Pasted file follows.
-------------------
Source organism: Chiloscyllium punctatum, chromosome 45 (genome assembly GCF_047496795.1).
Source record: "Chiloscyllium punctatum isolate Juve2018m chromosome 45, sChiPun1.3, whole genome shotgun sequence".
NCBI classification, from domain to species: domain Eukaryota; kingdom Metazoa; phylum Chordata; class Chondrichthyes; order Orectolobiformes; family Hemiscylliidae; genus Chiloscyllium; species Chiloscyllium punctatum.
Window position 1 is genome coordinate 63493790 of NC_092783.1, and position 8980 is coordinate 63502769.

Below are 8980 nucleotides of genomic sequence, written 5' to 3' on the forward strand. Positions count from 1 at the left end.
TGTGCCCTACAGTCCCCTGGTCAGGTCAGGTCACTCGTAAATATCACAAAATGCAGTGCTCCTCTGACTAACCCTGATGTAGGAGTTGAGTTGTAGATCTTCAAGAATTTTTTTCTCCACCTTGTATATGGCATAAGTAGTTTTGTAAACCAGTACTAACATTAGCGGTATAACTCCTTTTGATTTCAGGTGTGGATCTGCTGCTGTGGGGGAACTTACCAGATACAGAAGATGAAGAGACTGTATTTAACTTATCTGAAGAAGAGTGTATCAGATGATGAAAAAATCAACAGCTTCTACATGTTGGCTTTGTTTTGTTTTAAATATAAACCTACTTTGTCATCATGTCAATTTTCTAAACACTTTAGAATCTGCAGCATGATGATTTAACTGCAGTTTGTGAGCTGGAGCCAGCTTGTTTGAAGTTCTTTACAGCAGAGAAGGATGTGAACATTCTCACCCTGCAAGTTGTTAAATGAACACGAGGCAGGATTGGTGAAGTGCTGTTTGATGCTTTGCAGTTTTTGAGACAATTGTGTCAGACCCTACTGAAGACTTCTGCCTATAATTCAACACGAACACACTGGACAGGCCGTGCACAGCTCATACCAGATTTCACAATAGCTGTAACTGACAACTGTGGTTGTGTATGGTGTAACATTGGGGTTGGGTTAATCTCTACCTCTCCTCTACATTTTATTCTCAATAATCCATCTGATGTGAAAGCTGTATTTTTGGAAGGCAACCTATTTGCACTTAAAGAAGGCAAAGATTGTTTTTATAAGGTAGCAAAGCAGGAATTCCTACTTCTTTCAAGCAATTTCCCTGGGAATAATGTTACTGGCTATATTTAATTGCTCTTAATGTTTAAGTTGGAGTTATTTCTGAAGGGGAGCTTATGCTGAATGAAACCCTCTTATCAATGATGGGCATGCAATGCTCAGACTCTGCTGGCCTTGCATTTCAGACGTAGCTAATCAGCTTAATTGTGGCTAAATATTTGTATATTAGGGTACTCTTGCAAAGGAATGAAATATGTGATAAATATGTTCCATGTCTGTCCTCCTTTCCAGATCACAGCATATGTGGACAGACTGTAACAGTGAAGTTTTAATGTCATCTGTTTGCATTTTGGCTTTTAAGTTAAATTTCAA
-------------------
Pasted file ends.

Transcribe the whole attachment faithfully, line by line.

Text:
Source organism: Chiloscyllium punctatum, chromosome 45 (genome assembly GCF_047496795.1).
Source record: "Chiloscyllium punctatum isolate Juve2018m chromosome 45, sChiPun1.3, whole genome shotgun sequence".
NCBI classification, from domain to species: domain Eukaryota; kingdom Metazoa; phylum Chordata; class Chondrichthyes; order Orectolobiformes; family Hemiscylliidae; genus Chiloscyllium; species Chiloscyllium punctatum.
Window position 1 is genome coordinate 63493790 of NC_092783.1, and position 8980 is coordinate 63502769.

Below are 8980 nucleotides of genomic sequence, written 5' to 3' on the forward strand. Positions count from 1 at the left end.
TGTGCCCTACAGTCCCCTGGTCAGGTCAGGTCACTCGTAAATATCACAAAATGCAGTGCTCCTCTGACTAACCCTGATGTAGGAGTTGAGTTGTAGATCTTCAAGAATTTTTTTCTCCACCTTGTATATGGCATAAGTAGTTTTGTAAACCAGTACTAACATTAGCGGTATAACTCCTTTTGATTTCAGGTGTGGATCTGCTGCTGTGGGGGAACTTACCAGATACAGAAGATGAAGAGACTGTATTTAACTTATCTGAAGAAGAGTGTATCAGATGATGAAAAAATCAACAGCTTCTACATGTTGGCTTTGTTTTGTTTTAAATATAAACCTACTTTGTCATCATGTCAATTTTCTAAACACTTTAGAATCTGCAGCATGATGATTTAACTGCAGTTTGTGAGCTGGAGCCAGCTTGTTTGAAGTTCTTTACAGCAGAGAAGGATGTGAACATTCTCACCCTGCAAGTTGTTAAATGAACACGAGGCAGGATTGGTGAAGTGCTGTTTGATGCTTTGCAGTTTTTGAGACAATTGTGTCAGACCCTACTGAAGACTTCTGCCTATAATTCAACACGAACACACTGGACAGGCCGTGCACAGCTCATACCAGATTTCACAATAGCTGTAACTGACAACTGTGGTTGTGTATGGTGTAACATTGGGGTTGGGTTAATCTCTACCTCTCCTCTACATTTTATTCTCAATAATCCATCTGATGTGAAAGCTGTATTTTTGGAAGGCAACCTATTTGCACTTAAAGAAGGCAAAGATTGTTTTTATAAGGTAGCAAAGCAGGAATTCCTACTTCTTTCAAGCAATTTCCCTGGGAATAATGTTACTGGCTATATTTAATTGCTCTTAATGTTTAAGTTGGAGTTATTTCTGAAGGGGAGCTTATGCTGAATGAAACCCTCTTATCAATGATGGGCATGCAATGCTCAGACTCTGCTGGCCTTGCATTTCAGACGTAGCTAATCAGCTTAATTGTGGCTAAATATTTGTATATTAGGGTACTCTTGCAAAGGAATGAAATATGTGATAAATATGTTCCATGTCTGTCCTCCTTTCCAGATCACAGCATATGTGGACAGACTGTAACAGTGAAGTTTTAATGTCATCTGTTTGCATTTTGGCTTTTAAGTTAAATTTCAA